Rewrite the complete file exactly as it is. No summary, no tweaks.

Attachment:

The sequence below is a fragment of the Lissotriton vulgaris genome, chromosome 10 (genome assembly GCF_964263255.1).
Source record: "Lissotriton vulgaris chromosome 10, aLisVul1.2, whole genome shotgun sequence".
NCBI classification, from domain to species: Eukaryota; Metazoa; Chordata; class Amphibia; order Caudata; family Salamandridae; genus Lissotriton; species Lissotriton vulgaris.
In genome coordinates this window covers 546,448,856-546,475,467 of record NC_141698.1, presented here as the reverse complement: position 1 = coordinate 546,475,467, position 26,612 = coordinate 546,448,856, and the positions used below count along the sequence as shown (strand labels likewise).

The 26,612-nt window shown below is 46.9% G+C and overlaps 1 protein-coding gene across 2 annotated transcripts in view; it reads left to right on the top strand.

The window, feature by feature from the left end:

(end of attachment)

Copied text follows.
The sequence below is a fragment of the Lissotriton vulgaris genome, chromosome 10 (genome assembly GCF_964263255.1).
Source record: "Lissotriton vulgaris chromosome 10, aLisVul1.2, whole genome shotgun sequence".
NCBI classification, from domain to species: Eukaryota; Metazoa; Chordata; class Amphibia; order Caudata; family Salamandridae; genus Lissotriton; species Lissotriton vulgaris.
In genome coordinates this window covers 546,448,856-546,475,467 of record NC_141698.1, presented here as the reverse complement: position 1 = coordinate 546,475,467, position 26,612 = coordinate 546,448,856, and the positions used below count along the sequence as shown (strand labels likewise).

The 26,612-nt window shown below is 46.9% G+C and overlaps 1 protein-coding gene across 2 annotated transcripts in view; it reads left to right on the top strand.

The window, feature by feature from the left end: